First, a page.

Supplements made from the brains, eyes and glands of cattle may expose consumers to more risk from Mad Cow Disease than do meat products, scientists say. This is because the consumer is directly exposed to the tissues that contain the highest concentrations of the mutant proteins that cause Mad Cow Disease. As little as 100 milligrams of infected tissue would be enough to cause vCJD, but the recommended daily dose of most glandular supplements is at least 300 milligrams. Dr. Michael Greger, who has done extensive research on Mad Cow Disease, agrees that the average dose could provide enough of the tissue needed to cause vCJD if the tissue were from an infected cow.
In 2000, the FDA issued an “import alert” warning the health food industry not to use animal parts from countries infected with BSE in nonprescription drugs sold in health food stores. Peter Lurie of Public Citizen’s Health Research Group responded, citing loopholes in the law. Lurie asserted that shipments among countries make it difficult to determine the exact country of origin of many of the materials sold as dietary supplements in health food stores.
Latest regulations on dietary supplements with bovine materials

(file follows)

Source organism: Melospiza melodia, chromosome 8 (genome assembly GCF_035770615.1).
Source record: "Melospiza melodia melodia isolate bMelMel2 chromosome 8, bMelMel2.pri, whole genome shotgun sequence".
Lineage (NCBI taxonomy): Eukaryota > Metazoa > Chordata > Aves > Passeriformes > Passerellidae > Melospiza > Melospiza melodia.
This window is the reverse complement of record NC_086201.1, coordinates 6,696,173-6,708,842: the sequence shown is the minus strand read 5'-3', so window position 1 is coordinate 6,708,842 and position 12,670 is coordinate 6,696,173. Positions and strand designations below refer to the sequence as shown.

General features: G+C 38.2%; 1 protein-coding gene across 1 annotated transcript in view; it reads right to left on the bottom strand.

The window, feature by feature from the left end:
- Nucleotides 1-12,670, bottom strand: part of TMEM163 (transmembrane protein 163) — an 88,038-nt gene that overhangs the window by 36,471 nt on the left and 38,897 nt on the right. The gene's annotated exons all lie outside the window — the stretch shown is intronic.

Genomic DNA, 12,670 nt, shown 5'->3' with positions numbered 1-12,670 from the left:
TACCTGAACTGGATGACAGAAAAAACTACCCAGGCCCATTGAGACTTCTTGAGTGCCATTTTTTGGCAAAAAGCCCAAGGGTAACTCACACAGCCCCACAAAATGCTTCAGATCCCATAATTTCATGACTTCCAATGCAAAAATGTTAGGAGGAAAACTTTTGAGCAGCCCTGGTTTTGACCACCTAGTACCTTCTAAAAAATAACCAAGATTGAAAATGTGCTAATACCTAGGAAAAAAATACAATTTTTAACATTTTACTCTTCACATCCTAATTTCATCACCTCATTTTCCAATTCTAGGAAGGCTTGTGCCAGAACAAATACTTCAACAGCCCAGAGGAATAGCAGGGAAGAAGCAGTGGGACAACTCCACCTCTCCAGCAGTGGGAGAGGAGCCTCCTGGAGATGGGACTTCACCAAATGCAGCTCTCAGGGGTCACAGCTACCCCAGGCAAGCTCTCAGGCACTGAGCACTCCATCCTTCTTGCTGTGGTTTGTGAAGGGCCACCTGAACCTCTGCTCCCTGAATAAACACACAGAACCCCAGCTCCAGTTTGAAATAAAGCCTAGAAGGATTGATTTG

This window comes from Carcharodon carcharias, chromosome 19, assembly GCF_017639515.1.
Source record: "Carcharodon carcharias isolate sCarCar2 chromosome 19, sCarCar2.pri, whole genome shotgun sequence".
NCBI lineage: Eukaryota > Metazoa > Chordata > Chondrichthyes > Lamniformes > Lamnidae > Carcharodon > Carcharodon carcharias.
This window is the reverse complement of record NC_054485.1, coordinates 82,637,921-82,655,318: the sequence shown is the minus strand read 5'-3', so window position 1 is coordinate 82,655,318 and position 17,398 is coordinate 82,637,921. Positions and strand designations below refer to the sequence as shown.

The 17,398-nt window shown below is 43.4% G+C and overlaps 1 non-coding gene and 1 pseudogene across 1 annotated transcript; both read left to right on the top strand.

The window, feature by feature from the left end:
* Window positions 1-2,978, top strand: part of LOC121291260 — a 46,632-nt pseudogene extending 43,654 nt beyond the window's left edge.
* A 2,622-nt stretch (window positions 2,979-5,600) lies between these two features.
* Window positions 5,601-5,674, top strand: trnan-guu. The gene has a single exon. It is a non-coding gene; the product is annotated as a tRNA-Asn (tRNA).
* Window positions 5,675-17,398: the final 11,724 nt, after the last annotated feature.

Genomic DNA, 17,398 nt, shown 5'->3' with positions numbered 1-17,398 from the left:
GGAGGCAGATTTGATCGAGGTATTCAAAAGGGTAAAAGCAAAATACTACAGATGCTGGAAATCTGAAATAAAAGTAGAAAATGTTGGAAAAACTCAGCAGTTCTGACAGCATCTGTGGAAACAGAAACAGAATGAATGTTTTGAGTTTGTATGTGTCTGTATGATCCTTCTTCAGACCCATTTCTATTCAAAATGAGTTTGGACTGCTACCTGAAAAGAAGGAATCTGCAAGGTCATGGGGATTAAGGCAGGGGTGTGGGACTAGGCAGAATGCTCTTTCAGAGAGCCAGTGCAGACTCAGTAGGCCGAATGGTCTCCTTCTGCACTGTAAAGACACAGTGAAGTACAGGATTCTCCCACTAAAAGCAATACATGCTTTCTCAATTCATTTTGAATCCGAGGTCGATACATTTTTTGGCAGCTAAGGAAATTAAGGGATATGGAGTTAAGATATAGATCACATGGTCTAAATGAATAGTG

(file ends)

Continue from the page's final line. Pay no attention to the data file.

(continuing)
In January of 2004, the FDA imposed new rules banning a wide range of bovine-derived material from FDA-regulated human food, dietary supplements, and cosmetics. The banned materials include anything derived from cow brain, skull, eyes, and spinal cord of cattle 30 months or older, and a portion of the small intestine and tonsils from all cattle. This includes products being imported from other countries.
Loopholes in the new rules
1.) For the dietary supplement industry, this rule is like a “rule of thumb.” Dietary supplements are largely unregulated by the FDA – under the dietary supplement law, the FDA can only take action against any unsafe dietary supplement product after it reaches the market.
2.) FDA inspects less than 1 percent of all food imports under its jurisdiction.
3.) Animals other than cows get similar brain diseases, including “chronic wasting disease” in deer and elk in certain Western states and scrapie in sheep. Since some supplement labels don’t reveal which animal the tissue used came from, this could be a problem.
4.) Cattle over 30 months of age are not at a higher risk of BSE, as the USDA and FDA are assuming. Since BSE has a long incubation period, symptoms may not show in infected cattle below 30 months, or 2½ years, of age, but disease is still present. To date, cattle as young as 20 months have been diagnosed with BSE.
 Kawar, Mark. “Cattle parts in pills could spread risk.” Omaha World Herald, June 5, 2003.
 Gay, Lance. “Concern over ‘mad cow’ entering through diet supplements.” Scripps Howard News Service, April 6, 2001.
 U.S. Food and Drug Administration, Center for Food Safety and Applied Nutrition. “Dietary Supplements– Overview.” http://www.cfsan.fda.gov/~dms/supplmnt.html
 Neergaard, Lauran. “Supplements Raise Mad Cow Concerns.” The Associated Press, February 05, 2001.
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